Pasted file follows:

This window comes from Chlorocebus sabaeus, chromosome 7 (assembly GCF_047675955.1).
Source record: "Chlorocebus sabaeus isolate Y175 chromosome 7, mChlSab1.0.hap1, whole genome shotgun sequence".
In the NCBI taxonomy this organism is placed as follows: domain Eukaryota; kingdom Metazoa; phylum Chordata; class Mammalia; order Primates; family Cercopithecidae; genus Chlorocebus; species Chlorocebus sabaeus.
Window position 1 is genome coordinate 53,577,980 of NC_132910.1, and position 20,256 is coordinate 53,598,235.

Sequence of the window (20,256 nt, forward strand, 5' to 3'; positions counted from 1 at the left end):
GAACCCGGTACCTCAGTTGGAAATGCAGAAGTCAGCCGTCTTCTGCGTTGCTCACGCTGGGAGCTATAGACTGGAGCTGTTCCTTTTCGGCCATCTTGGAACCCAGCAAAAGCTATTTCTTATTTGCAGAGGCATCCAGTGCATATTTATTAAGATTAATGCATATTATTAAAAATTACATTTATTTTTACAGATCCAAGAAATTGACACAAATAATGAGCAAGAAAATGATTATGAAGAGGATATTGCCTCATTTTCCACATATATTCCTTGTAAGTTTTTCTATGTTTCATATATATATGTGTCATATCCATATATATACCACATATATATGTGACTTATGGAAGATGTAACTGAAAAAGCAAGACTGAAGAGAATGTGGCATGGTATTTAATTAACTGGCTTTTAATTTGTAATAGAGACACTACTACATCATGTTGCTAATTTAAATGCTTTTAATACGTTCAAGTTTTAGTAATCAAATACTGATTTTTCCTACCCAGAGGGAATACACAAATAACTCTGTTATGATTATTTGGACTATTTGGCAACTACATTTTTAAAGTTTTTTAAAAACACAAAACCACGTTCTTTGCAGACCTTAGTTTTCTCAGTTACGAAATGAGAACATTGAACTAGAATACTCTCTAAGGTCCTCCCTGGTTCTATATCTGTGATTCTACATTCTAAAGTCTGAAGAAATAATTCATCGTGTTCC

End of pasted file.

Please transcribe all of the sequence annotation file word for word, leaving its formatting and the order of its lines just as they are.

This window comes from Chlorocebus sabaeus, chromosome 7 (assembly GCF_047675955.1).
Source record: "Chlorocebus sabaeus isolate Y175 chromosome 7, mChlSab1.0.hap1, whole genome shotgun sequence".
In the NCBI taxonomy this organism is placed as follows: domain Eukaryota; kingdom Metazoa; phylum Chordata; class Mammalia; order Primates; family Cercopithecidae; genus Chlorocebus; species Chlorocebus sabaeus.
Window position 1 is genome coordinate 53,577,980 of NC_132910.1, and position 20,256 is coordinate 53,598,235.

Sequence of the window (20,256 nt, forward strand, 5' to 3'; positions counted from 1 at the left end):
GAACCCGGTACCTCAGTTGGAAATGCAGAAGTCAGCCGTCTTCTGCGTTGCTCACGCTGGGAGCTATAGACTGGAGCTGTTCCTTTTCGGCCATCTTGGAACCCAGCAAAAGCTATTTCTTATTTGCAGAGGCATCCAGTGCATATTTATTAAGATTAATGCATATTATTAAAAATTACATTTATTTTTACAGATCCAAGAAATTGACACAAATAATGAGCAAGAAAATGATTATGAAGAGGATATTGCCTCATTTTCCACATATATTCCTTGTAAGTTTTTCTATGTTTCATATATATATGTGTCATATCCATATATATACCACATATATATGTGACTTATGGAAGATGTAACTGAAAAAGCAAGACTGAAGAGAATGTGGCATGGTATTTAATTAACTGGCTTTTAATTTGTAATAGAGACACTACTACATCATGTTGCTAATTTAAATGCTTTTAATACGTTCAAGTTTTAGTAATCAAATACTGATTTTTCCTACCCAGAGGGAATACACAAATAACTCTGTTATGATTATTTGGACTATTTGGCAACTACATTTTTAAAGTTTTTTAAAAACACAAAACCACGTTCTTTGCAGACCTTAGTTTTCTCAGTTACGAAATGAGAACATTGAACTAGAATACTCTCTAAGGTCCTCCCTGGTTCTATATCTGTGATTCTACATTCTAAAGTCTGAAGAAATAATTCATCGTGTTCC